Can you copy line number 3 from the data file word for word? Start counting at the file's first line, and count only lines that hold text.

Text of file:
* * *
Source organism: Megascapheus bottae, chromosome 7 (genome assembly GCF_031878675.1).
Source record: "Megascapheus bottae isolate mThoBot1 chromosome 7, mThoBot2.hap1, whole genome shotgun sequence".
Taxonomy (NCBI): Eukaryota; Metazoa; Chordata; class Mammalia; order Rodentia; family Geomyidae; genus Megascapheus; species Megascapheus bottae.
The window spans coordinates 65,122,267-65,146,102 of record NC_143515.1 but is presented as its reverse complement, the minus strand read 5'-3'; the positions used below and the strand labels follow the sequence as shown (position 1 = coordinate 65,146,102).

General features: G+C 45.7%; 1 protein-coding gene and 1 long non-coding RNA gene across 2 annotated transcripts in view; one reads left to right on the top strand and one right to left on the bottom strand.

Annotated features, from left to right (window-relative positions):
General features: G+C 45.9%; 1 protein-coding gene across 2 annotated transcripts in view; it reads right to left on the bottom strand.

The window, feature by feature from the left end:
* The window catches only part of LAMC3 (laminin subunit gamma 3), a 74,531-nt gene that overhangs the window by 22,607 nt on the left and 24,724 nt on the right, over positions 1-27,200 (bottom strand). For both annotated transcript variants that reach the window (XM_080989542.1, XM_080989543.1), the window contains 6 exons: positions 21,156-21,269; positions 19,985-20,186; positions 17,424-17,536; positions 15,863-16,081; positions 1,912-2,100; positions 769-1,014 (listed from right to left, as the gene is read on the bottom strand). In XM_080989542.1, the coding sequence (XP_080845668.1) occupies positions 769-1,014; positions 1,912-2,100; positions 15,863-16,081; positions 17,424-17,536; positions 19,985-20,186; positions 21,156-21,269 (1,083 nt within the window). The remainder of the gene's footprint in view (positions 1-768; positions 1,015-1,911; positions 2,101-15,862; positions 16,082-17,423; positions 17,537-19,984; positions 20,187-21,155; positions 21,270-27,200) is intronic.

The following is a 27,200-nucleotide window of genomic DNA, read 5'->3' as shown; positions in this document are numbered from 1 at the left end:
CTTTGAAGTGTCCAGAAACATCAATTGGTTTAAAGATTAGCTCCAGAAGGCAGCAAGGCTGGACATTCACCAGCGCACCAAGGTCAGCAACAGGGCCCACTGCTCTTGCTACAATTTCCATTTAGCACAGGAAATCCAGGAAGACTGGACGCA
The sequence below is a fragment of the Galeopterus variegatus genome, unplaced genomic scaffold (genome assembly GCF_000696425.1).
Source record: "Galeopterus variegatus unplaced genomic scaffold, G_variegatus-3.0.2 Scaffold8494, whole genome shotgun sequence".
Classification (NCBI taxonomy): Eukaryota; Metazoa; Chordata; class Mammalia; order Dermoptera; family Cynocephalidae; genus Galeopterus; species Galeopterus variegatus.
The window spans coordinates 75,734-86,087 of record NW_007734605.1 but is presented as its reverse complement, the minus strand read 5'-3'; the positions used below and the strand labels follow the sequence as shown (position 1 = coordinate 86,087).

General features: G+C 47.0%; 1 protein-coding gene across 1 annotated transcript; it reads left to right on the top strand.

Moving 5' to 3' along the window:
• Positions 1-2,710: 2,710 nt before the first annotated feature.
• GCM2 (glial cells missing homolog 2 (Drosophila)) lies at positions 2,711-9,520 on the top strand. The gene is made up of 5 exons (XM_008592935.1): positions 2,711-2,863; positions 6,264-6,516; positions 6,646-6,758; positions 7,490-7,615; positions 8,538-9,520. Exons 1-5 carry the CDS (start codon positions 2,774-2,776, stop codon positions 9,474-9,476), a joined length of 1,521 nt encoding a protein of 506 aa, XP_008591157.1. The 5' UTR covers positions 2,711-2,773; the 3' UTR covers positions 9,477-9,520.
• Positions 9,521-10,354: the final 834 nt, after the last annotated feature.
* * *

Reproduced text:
Taxonomy (NCBI): Eukaryota; Metazoa; Chordata; class Mammalia; order Rodentia; family Geomyidae; genus Megascapheus; species Megascapheus bottae.